When borders drift
On the ground and in space, technology helps track shifting Arctic ice
Whether geographic or political, borders don't often move.
Except in the Arctic Circle, where receding ice can leave land suddenly surrounded by ocean. Tracking changes in the ice can be a challenge; extreme cold and long days of darkness ensure there are few eyes on the ground. So ships braving arctic waters rely on tech tools, both on Earth and in orbit, to help predict ice movements.
One such tool is the Raytheon-developed Joint Polar Satellite System Common Ground System, which processes more than 11 terabytes of data a day from orbiting satellites. International agencies rely on that information to help build regional weather models, track environmental aerosols and map polar ice movements. The insight it provides could prevent a ship from being stuck for hours, or military vessels crossing the wrong paths and inadvertently creating a frozen conflict zone.
“What a forecaster tracking ice movements in the arctic and a forecaster in South America tracking atmospheric dispersion of forest fire ashes have in common is a need for more accurate data, faster and more often,” said Shawn Cochran, Raytheon JPSS CGS mission data services lead. “Having that much data available faster [means] more accurate models to help predict weather, ranging from snow storms to heat waves.”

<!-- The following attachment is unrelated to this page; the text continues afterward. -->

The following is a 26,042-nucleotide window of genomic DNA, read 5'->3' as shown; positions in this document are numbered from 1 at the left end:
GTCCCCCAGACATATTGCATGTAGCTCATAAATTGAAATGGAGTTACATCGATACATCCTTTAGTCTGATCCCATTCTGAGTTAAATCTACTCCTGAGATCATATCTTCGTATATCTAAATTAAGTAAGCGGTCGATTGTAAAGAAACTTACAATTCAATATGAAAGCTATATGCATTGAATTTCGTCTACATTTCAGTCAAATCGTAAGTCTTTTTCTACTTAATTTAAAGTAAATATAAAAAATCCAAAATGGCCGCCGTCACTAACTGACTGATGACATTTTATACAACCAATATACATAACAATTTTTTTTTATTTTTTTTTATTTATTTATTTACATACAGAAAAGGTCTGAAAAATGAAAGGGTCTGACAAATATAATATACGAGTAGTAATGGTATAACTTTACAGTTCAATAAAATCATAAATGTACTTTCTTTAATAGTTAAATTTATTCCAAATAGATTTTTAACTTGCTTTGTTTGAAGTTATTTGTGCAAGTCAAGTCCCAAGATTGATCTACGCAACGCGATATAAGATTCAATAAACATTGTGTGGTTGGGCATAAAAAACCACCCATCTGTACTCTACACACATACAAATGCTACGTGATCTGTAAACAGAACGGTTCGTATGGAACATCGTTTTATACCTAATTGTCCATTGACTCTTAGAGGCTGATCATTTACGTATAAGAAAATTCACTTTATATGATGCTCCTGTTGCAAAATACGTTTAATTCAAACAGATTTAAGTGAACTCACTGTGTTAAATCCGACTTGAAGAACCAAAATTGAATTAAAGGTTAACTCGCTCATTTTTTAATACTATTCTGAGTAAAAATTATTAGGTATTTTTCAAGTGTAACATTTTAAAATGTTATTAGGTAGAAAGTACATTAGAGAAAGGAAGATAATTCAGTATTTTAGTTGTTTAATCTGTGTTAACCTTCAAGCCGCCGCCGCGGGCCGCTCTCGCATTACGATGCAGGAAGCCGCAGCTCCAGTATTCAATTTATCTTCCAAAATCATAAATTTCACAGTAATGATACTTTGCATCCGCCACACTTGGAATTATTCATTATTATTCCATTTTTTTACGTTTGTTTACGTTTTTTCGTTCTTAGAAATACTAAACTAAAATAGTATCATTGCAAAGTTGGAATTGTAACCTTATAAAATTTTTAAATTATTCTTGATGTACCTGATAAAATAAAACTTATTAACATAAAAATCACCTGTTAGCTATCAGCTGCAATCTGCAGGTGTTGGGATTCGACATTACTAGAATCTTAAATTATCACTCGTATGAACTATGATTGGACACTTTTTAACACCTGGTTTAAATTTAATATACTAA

Over the mountain, through the snow
The atmospheric winds that make up the jet stream have a direct impact on weather around the world. Due to the colder temperatures in the Arctic, the winds flowing from east to west are more pronounced, causing more extreme weather.
Another of Raytheon’s technologies that is being used to help make observations in the arctic is the Visible Infrared Imaging Radiometer Suite of sensors. VIIRS sensors will make observations from aboard the U.S. National Oceanic and Atmospheric Administration's JPSS-1 satellite, scheduled for launch in September, and are already operational onboard the orbiting Suomi NPP satellite.
The data collected from Suomi NPP and JPSS-1 as they orbit the Earth 28 times a day will improve overall observation, helping researchers track ice movements and global weather patterns. They may help better predict the paths of hurricanes as well.
The computer connection
Forecasters rely on high-performance computers to string data together and help extract meaning. Once the information is downlinked and processed, they use visualization tools such as the Raytheon-developed Advanced Weather Interactive Processing system to bring the bigger picture into focus.
“[High-performance computing] can be used to build better weather models, using real-world data collected over time to speed up calculations and predict what impact weather will have on people’s lives,” said Craig Stair, chief engineer for Raytheon HPC. “The challenge facing forecasters around the globe is verifying the models that super computers are turning out daily. As computers and tools improve, so will the accuracy of weather models.”